7.1.1.History of observation and research.

7.1.2.Observation and measurement.

7.1.3.Sea state characteristics and wave generating factors.

7.1.3.1.Wind sea characteristics.

7.1.3.2.Wave height frequency distribution.

7.1.3.3.Wave spectra.

7.1.3.4.Wave generating and wave modifying factors (wind, fetch, wind duration, water depth).

7.1.3.5.Special phenomena (air-sea temperature, currents, crossing seas).

7.1.4.Calculation and forecast of the sea state.

7.1.4.1.Empirical wave parameter calculation.

7.1.4.2.Empirical wave spectra.

7.1.4.3.Numerical models.

7.1.5.Wave climatology.

7.1.5.1.Open sea wave climate.

7.1.5.2.Wave climate of the coastal zone.

7.1.6.Extreme wave conditions.

7.2.Tides.

7.2.1.History of tidal research in the Baltic Sea.

7.2.2.Theory of tides in the Baltic Sea and a proper model concept.

7.2.3.Modelling of co-oscillating and direct tides.

7.3.References.

8. Ice.

8.1.Introduction.

8.2.The Baltic Sea and winter time maritime transportation.

8.3.Frequency of ice occurrence in the Baltic Sea as well as mean and extreme ice parameters from representative stations in the period 1956 - 2005.

8.4.Ice conditions in the Baltic Sea and adjacent waters in 1956 - 2005.

8.4.1.Transition area between the North Sea and Baltic Sea.

8.4.2.Western Baltic.

8.4.3.Southern Baltic.

8.4.4.Northern Baltic.

8.4.5.Gulf of Riga.

8.4.6.Gulf of Finland.

8.4.7.Gulf of Bothnia.

8.5.Classification of ice winters.

8.5.1.Maximum extent of ice cover in the Baltic Sea 1720 - 2005.

8.5.2.Ice winter severity indicator - Swedish coast.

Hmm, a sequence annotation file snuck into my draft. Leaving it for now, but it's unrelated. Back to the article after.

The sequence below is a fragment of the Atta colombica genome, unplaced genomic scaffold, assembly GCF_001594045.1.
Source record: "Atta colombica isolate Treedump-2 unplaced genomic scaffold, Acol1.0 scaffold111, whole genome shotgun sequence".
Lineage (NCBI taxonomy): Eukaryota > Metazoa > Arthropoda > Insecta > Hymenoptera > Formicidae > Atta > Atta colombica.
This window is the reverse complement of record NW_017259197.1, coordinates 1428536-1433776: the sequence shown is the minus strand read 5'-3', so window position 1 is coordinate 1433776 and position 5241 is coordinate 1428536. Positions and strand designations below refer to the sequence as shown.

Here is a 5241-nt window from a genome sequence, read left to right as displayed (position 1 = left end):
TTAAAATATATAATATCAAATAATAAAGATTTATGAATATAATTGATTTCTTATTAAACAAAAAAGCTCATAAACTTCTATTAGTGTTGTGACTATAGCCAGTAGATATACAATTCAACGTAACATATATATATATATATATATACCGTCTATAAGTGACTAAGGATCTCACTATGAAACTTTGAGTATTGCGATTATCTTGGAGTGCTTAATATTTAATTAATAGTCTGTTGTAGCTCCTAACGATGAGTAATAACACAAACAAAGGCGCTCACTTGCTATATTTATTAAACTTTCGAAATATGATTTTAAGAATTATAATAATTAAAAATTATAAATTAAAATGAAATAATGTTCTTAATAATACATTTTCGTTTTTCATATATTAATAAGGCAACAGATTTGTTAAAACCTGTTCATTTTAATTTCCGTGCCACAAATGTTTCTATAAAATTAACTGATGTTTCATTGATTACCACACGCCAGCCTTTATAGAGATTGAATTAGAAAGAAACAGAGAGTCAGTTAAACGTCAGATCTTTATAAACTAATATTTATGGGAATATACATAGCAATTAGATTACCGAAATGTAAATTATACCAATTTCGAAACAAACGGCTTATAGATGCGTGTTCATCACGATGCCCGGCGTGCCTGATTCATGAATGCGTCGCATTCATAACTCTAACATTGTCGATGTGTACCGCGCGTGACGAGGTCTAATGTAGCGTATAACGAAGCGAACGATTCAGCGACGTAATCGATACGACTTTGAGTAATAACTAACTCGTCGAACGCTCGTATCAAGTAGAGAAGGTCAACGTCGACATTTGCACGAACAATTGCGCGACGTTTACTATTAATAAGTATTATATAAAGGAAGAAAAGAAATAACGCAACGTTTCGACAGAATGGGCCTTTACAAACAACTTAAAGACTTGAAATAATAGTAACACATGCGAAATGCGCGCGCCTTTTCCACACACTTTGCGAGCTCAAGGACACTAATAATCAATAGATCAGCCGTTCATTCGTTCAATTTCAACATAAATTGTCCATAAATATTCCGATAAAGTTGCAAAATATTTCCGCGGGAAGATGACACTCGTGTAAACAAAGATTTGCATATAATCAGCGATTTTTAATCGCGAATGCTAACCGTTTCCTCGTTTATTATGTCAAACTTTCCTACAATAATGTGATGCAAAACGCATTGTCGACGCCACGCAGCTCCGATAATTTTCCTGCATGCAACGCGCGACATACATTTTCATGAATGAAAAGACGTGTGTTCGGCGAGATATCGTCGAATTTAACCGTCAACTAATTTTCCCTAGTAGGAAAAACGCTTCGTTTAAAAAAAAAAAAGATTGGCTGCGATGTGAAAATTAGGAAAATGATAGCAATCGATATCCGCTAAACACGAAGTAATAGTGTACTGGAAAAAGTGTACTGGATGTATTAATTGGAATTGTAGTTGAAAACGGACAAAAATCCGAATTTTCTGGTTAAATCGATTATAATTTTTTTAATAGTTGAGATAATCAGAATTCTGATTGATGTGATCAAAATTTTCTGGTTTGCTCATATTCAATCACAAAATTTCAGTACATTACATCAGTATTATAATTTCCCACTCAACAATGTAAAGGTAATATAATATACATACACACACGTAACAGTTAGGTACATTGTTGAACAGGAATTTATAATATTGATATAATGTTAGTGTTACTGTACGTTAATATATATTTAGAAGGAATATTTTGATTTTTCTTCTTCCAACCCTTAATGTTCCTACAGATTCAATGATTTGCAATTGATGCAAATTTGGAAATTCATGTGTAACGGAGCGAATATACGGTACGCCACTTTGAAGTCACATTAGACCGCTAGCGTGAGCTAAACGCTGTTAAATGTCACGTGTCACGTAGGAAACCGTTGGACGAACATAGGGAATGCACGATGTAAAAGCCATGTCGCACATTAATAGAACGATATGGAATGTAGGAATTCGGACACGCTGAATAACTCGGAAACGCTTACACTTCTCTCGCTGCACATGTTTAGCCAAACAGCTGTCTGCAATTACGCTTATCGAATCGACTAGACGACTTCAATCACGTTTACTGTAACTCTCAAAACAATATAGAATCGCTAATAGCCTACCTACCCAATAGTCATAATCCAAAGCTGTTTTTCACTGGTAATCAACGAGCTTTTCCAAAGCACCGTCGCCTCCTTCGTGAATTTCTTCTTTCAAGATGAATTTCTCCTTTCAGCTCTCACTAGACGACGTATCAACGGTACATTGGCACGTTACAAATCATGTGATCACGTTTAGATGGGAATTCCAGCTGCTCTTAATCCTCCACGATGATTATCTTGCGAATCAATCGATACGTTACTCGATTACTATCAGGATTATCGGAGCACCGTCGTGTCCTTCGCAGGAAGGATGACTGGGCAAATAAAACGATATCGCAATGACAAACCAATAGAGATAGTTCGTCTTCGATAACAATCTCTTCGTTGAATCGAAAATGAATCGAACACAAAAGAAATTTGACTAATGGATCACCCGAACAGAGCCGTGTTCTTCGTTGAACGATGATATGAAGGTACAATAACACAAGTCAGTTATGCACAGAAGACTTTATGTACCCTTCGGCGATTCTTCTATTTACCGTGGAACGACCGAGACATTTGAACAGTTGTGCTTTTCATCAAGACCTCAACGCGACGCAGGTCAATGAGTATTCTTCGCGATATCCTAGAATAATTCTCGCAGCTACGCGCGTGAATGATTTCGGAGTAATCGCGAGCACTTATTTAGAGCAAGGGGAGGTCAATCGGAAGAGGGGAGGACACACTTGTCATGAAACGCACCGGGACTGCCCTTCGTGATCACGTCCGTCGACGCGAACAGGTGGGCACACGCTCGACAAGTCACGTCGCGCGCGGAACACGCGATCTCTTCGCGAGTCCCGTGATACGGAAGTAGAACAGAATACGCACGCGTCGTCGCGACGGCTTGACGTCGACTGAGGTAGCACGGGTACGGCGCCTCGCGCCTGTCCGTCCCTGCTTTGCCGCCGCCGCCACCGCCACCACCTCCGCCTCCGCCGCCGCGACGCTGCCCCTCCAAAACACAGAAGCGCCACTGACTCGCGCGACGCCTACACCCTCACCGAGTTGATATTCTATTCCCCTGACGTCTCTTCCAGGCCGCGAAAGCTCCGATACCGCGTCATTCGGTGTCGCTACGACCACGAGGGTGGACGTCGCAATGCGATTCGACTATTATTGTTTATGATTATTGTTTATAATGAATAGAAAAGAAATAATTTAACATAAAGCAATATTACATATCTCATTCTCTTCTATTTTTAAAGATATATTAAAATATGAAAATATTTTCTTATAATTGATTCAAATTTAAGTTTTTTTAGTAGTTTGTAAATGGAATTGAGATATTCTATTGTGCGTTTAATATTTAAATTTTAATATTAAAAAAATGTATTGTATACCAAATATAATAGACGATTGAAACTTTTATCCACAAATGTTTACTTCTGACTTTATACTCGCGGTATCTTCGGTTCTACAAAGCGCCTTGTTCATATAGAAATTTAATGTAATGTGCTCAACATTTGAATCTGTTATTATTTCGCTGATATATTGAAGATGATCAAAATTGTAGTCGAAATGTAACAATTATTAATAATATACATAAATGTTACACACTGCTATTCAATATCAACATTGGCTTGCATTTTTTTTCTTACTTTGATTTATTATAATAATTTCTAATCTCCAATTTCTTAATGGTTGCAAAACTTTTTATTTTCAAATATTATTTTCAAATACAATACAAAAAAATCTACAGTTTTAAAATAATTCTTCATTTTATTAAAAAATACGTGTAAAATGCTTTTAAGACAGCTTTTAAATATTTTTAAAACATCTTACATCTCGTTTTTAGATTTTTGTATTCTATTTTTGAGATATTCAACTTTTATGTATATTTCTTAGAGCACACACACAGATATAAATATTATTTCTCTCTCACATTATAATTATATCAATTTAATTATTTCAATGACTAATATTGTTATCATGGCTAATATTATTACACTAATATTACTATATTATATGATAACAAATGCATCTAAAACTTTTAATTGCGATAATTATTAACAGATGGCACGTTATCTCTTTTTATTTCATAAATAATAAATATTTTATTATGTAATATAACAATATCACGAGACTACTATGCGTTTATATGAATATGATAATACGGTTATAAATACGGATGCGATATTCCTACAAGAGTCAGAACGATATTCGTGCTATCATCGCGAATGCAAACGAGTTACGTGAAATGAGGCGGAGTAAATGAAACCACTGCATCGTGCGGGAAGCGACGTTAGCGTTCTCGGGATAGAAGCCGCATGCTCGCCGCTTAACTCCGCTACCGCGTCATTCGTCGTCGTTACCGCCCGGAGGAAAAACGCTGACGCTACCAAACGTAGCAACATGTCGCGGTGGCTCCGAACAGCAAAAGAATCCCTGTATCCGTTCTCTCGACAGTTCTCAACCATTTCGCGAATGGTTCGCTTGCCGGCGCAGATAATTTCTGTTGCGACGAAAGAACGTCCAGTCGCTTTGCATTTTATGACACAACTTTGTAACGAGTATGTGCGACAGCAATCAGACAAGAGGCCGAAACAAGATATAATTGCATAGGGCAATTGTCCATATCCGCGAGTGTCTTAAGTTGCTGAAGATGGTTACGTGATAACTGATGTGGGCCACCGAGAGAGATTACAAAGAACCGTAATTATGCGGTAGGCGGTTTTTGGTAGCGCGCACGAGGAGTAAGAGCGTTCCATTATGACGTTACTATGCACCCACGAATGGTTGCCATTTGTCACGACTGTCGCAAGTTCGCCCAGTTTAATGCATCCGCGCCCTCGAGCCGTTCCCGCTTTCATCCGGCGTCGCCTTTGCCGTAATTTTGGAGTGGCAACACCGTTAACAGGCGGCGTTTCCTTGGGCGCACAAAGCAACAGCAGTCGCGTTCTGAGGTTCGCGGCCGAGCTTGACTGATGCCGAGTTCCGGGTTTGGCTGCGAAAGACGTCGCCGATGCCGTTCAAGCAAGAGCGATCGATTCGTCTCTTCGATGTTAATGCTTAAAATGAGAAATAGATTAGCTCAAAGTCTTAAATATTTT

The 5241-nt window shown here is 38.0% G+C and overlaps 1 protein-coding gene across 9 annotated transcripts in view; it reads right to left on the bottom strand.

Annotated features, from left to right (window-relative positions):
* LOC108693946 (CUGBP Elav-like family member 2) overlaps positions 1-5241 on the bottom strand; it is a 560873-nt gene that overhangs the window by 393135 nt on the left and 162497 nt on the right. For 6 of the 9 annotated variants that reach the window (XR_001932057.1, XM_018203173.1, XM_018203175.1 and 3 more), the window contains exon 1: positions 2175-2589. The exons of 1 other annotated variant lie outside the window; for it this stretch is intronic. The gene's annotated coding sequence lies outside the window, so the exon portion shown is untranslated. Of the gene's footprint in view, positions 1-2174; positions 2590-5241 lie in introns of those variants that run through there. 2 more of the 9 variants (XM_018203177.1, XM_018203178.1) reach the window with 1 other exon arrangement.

8.5.3.Ice winter severity indicator for the Southern Baltic Sea.

8.5.4.Accumulated areal ice volume for the Western Baltic Sea.

8.5.5.Changes of sea ice conditions in the Western Baltic from 1300 to present.

8.6.References.

9. Satellite-derived Sea Surface Temperature for the period 1990 - 2005.

9.1.Introduction.

9.2.Methodology.

9.3.Seasonal, regional, and inter-annual variations of SST in the Baltic Sea.

9.4.Trends in the development of SST.

9.5.Relation to climate indices.

9.6.Regional particularities in SST-Patterns.

9.6.1.Upwelling and other dynamical features in the Baltic Sea.

9.6.2.Oder river discharge and Oder flood.

9.6.3.Coastal wind-driven processes along the German Baltic Sea coast.

9.7.Summary and conclusions.

9.8.Acknowledgment.

9.9.References.

10. The inflow of highly saline water into the Baltic Sea.

10.1.Introduction.

10.2.The causes of MBIs and their basic impact on the Baltic Sea.

10.3.The statistical analysis of major Baltic inflows.

10.4.The analysis of selected events.

10.4.1.MBIs in the 1950s and 1960s.

10.4.2.The 1970s.

10.4.3.The very strong MBI in January 1993.

10.4.4.The warm water MBI in autumn 1997.

10.4.5.The specific MBI in January 2003.

10.5.The analysis of baroclinic summer inflows.

10.6.The effects of MBIs and baroclinic summer inflows in the central Baltic deep water.

10.6.1.The effects on the hydrographic parameters temperature, salinity and oxygen concentration.

10.6.2.The effects on inorganic nutrients.

10.7.References.

11. BALTIC: Monthly time series 1900 - 2005.

11.1.Introduction.

11.2.Data material.

11.3.Quality control and uncertainties.

11.3.1.IOW data.

11.3.2.SMHI data.

11.3.3.NERI data.

11.3.4.IMGW data.

11.3.5.Additional data.

11.4.Monthly time series 1900 - 2005.

11.5.References.

12. Nutrient concentrations, trends and their relation to eutrophication.

12.1.Introduction.

12.2.Nutrient inputs.

12.3.Annual inorganic nutrient cycles and long term nutrient trends in the surface layer.